his court.
 Apart from completing the construction of Qutb Minar at Delhi, the tallest stone tower
in India (238 ft.), he built a magnificent mosque at Ajmir.
 Iltutmish introduced the Arabic coinage into India and the silver tanka weighing 175
grams became a standard coin in medieval India. The silver tanka remained the basis of
the modern rupee.
 Iltutmish had also created a new class of ruling elite of forty powerful military leaders,
the Forty.
Raziya sultana (1236-1240)
 Although Iltutmish nominated his daughter Raziya as his successor, the Qazi of Delhi and
Wazir put Ruknuddin Feroz on the throne.
 When the governor of Multan revolted, Ruknuddin marched to suppress that revolt.
 Using this opportunity, Raziya with the support of Amirs of Delhi seized the throne of
Delhi Sultanate.
 She appointed an Abyssinian slave Yakuth as Master of the Royal Horses. Also, Raziya
discarded the female apparel and held the court with her face unveiled.
 She even went for hunting and led the army. This aroused resentment among the
Turkish nobles.
 According to Ibn Battuta, the Moroccan traveller, ‘Raziya rode on horseback as men
ride, armed with a bow and quiver, and surrounded by courtiers.
 In 1240, Altunia, the governor of Bhatinda revolted against her. She went in person to
suppress the revolt but Altunia killed Yakuth and took Raziya prisoner.
 In the meantime, the Turkish nobles put Bahram, another son of Iltutmish on the
throne. However, Raziya won over her captor, Altunia, and after marrying him
proceeded to Delhi. But she was defeated and killed.
 In the next six years, Bahram and Masud ruled Delhi. There ensued a struggle for
supremacy between the Sultans and the nobles
Nasir-ud-din (1246 -1266):

 In 1246 Balban succeeded in putting Nasiruddin Mahmud, a younger son of Iltutmish, as
 Iltutmish’s descendants fought long but in vain with their father’s military slaves who
had been appointed as governors of vast territories and generals of large armies.
 They constantly interfered in Delhi politics, dictating terms to Iltutmish’s successors.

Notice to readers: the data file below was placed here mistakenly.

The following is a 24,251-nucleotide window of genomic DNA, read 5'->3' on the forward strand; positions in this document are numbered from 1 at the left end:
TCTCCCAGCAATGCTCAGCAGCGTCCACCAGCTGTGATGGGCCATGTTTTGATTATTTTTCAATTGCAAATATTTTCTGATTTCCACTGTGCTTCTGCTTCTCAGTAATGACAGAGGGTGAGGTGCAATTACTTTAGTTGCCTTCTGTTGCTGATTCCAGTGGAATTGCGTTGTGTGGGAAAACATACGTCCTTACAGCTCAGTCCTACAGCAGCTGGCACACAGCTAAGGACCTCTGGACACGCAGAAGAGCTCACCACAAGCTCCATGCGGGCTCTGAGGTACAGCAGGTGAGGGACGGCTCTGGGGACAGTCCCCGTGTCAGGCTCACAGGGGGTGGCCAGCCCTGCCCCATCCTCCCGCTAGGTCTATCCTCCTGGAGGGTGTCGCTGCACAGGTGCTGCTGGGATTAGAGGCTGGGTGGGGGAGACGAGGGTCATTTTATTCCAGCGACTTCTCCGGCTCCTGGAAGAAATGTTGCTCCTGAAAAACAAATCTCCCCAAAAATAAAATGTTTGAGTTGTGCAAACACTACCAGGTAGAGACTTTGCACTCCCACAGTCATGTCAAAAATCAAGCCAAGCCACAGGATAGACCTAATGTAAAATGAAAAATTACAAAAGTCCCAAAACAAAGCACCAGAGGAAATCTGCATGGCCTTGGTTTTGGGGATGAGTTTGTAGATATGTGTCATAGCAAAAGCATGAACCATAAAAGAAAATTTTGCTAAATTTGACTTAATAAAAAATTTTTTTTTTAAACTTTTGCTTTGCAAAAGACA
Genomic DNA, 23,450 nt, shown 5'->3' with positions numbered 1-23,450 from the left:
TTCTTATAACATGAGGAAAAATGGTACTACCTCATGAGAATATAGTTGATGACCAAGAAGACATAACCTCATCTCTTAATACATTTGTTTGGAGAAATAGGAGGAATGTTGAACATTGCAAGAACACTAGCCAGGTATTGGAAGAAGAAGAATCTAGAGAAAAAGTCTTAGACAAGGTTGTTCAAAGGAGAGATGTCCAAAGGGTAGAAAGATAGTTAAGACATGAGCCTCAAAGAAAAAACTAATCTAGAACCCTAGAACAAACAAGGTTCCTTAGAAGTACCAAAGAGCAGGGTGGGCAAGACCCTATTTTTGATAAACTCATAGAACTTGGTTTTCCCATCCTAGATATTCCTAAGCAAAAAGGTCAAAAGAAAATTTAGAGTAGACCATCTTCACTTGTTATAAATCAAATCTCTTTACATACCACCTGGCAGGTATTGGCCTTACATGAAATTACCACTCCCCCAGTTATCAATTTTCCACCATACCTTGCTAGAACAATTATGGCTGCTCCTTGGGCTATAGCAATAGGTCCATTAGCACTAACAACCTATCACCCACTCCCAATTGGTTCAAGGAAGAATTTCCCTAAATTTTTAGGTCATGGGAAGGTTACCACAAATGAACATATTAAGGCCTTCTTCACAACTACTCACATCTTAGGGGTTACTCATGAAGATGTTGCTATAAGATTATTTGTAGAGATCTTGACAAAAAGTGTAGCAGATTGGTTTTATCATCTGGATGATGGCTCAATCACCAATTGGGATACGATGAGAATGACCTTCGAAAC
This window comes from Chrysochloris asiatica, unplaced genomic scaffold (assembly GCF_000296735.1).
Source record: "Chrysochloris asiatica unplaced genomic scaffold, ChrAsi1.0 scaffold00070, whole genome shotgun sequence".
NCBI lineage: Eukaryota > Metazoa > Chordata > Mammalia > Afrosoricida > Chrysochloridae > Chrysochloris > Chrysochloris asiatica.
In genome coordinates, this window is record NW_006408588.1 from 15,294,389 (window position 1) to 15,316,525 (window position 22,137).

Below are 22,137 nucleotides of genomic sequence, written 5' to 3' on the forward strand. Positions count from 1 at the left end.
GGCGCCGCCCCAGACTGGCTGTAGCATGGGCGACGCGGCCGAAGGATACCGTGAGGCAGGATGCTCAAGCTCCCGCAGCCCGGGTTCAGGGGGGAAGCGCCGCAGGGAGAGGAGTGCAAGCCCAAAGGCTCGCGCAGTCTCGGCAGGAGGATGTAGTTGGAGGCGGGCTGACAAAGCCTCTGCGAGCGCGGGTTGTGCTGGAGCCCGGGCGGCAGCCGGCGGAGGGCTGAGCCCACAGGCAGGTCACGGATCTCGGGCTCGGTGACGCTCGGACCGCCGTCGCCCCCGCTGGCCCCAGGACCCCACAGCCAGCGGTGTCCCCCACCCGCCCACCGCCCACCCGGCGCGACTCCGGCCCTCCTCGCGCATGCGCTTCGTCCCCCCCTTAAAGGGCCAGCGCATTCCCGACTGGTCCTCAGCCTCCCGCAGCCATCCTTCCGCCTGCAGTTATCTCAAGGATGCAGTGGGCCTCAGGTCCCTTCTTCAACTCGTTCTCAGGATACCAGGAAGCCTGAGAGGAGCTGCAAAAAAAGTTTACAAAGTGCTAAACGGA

 Though Iltutmish’s royal slaves (bandagan-i-khas) were replaced by junior bandagan,
the latter were not oriented to their master’s vision of a paramount, monolithic
Sultanate to the same extent as their predecessors.
 After two decades of conflict amongst the Shamsi bandagan and successive Delhi
Sultans, in 1254, Ulugh Khan, a junior, newly purchased slave in Iltutmish’s reign and
now the commander of the Shivalikh territories in the North-West, seized Delhi.
 He took the title of na’ib-i mulk, the Deputy of the Realm, seizing the throne as Sultan
Ghiyas ud-din Balban in 1266.
Balban (1246-1287)
 In 1266 Nasiruddin Mahmud died without issues and Balban ascended the throne.
 Barani mentions Balban’s campaigns in the regions surrounding Delhi and in the doab.
During these campaigns forests were cleared, new roads and forts constructed, the
newly deforested lands given to freshly recruited Afghans and others as rent-free lands
(mafruzi) and brought under cultivation.
 Balban abolished The Forty as it was hostile to him. He established a department of
spies to gather intelligence about the conspirators and the trouble makers against his
 He dealt with insubordination and defiance of royal authority sternly. Tughril Khan, a
provincial governor in Bengal, who raised a banner of revolt against Balban, was
captured and beheaded.
 He was ruthless in dealing with enemies like Meos of Mewat (a Muslim Rajput
community from north-western India). Balban, however, took care to maintain cordial
relationship with the Mongols.
 He obtained the assurance that Mongols would not advance beyond Sutlej from Hulagu
Khan, a grandson of Chengiz Khan and the Mongol viceroy in Iran,
 Balban built forts to guard his empire against the Mongol attacks. Balban died in 1287.
 When Balban died, one of his grandsons Kaiqubad was made the Sultan of Delhi.
 After four years of incompetent rule, Jalaluddin Khalji captured the throne of Delhi in
The Khalji Dynasty (1290-1320)
 When Balban died, one of his grandsons Kaiqubad was made the Sultan of Delhi.